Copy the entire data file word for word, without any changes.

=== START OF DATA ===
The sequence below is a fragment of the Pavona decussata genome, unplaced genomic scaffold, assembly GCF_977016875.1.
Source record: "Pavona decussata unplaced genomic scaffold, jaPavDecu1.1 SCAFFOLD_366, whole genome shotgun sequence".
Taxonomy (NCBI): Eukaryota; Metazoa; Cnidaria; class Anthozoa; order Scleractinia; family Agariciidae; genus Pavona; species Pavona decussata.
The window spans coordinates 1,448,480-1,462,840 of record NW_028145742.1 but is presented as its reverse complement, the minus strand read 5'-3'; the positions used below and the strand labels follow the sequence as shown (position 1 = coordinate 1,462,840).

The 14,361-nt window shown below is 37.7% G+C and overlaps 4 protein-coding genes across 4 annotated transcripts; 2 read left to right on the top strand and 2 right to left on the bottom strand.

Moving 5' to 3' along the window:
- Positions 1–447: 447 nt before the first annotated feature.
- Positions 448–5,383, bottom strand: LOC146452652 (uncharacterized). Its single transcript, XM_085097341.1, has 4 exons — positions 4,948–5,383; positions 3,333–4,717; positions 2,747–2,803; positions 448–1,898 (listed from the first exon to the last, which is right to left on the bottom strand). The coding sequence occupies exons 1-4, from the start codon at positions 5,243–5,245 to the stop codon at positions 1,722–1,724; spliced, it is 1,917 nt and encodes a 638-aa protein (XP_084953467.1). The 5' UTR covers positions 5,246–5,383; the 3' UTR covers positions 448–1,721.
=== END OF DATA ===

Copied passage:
The sequence below is a fragment of the Pavona decussata genome, unplaced genomic scaffold, assembly GCF_977016875.1.
Source record: "Pavona decussata unplaced genomic scaffold, jaPavDecu1.1 SCAFFOLD_366, whole genome shotgun sequence".
Taxonomy (NCBI): Eukaryota; Metazoa; Cnidaria; class Anthozoa; order Scleractinia; family Agariciidae; genus Pavona; species Pavona decussata.
The window spans coordinates 1,448,480-1,462,840 of record NW_028145742.1 but is presented as its reverse complement, the minus strand read 5'-3'; the positions used below and the strand labels follow the sequence as shown (position 1 = coordinate 1,462,840).

The 14,361-nt window shown below is 37.7% G+C and overlaps 4 protein-coding genes across 4 annotated transcripts; 2 read left to right on the top strand and 2 right to left on the bottom strand.

Moving 5' to 3' along the window:
- Positions 1–447: 447 nt before the first annotated feature.
- Positions 448–5,383, bottom strand: LOC146452652 (uncharacterized). Its single transcript, XM_085097341.1, has 4 exons — positions 4,948–5,383; positions 3,333–4,717; positions 2,747–2,803; positions 448–1,898 (listed from the first exon to the last, which is right to left on the bottom strand). The coding sequence occupies exons 1-4, from the start codon at positions 5,243–5,245 to the stop codon at positions 1,722–1,724; spliced, it is 1,917 nt and encodes a 638-aa protein (XP_084953467.1). The 5' UTR covers positions 5,246–5,383; the 3' UTR covers positions 448–1,721.